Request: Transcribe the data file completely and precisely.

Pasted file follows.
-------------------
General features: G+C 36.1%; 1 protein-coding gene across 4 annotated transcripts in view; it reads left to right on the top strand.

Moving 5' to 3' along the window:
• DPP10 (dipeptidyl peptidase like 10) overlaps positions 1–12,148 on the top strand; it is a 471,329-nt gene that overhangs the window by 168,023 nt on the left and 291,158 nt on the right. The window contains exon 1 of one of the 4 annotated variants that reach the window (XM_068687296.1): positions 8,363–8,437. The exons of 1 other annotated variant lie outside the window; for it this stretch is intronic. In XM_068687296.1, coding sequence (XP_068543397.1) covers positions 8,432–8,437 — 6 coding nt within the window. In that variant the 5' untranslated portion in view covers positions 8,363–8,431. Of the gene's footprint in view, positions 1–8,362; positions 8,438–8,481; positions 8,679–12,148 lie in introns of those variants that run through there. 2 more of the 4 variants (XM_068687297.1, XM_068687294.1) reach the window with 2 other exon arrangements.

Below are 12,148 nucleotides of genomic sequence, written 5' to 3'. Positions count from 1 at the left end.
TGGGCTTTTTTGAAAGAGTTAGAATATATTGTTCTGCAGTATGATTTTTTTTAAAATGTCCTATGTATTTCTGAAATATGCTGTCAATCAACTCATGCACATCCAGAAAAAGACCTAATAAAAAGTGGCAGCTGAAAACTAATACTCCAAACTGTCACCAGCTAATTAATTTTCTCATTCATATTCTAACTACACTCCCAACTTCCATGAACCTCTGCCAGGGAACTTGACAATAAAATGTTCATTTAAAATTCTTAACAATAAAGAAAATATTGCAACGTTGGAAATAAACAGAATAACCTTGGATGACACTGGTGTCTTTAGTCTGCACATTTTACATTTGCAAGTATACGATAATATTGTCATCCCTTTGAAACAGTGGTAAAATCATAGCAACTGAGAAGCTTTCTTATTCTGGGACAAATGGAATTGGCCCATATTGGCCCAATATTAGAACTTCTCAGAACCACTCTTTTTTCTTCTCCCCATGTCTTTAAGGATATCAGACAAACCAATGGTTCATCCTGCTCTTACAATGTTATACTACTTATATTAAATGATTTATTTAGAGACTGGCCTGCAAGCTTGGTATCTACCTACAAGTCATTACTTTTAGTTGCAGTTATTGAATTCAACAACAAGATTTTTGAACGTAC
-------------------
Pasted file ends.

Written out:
General features: G+C 36.1%; 1 protein-coding gene across 4 annotated transcripts in view; it reads left to right on the top strand.

Moving 5' to 3' along the window:
• DPP10 (dipeptidyl peptidase like 10) overlaps positions 1–12,148 on the top strand; it is a 471,329-nt gene that overhangs the window by 168,023 nt on the left and 291,158 nt on the right. The window contains exon 1 of one of the 4 annotated variants that reach the window (XM_068687296.1): positions 8,363–8,437. The exons of 1 other annotated variant lie outside the window; for it this stretch is intronic. In XM_068687296.1, coding sequence (XP_068543397.1) covers positions 8,432–8,437 — 6 coding nt within the window. In that variant the 5' untranslated portion in view covers positions 8,363–8,431. Of the gene's footprint in view, positions 1–8,362; positions 8,438–8,481; positions 8,679–12,148 lie in introns of those variants that run through there. 2 more of the 4 variants (XM_068687297.1, XM_068687294.1) reach the window with 2 other exon arrangements.

Below are 12,148 nucleotides of genomic sequence, written 5' to 3'. Positions count from 1 at the left end.
TGGGCTTTTTTGAAAGAGTTAGAATATATTGTTCTGCAGTATGATTTTTTTTAAAATGTCCTATGTATTTCTGAAATATGCTGTCAATCAACTCATGCACATCCAGAAAAAGACCTAATAAAAAGTGGCAGCTGAAAACTAATACTCCAAACTGTCACCAGCTAATTAATTTTCTCATTCATATTCTAACTACACTCCCAACTTCCATGAACCTCTGCCAGGGAACTTGACAATAAAATGTTCATTTAAAATTCTTAACAATAAAGAAAATATTGCAACGTTGGAAATAAACAGAATAACCTTGGATGACACTGGTGTCTTTAGTCTGCACATTTTACATTTGCAAGTATACGATAATATTGTCATCCCTTTGAAACAGTGGTAAAATCATAGCAACTGAGAAGCTTTCTTATTCTGGGACAAATGGAATTGGCCCATATTGGCCCAATATTAGAACTTCTCAGAACCACTCTTTTTTCTTCTCCCCATGTCTTTAAGGATATCAGACAAACCAATGGTTCATCCTGCTCTTACAATGTTATACTACTTATATTAAATGATTTATTTAGAGACTGGCCTGCAAGCTTGGTATCTACCTACAAGTCATTACTTTTAGTTGCAGTTATTGAATTCAACAACAAGATTTTTGAACGTAC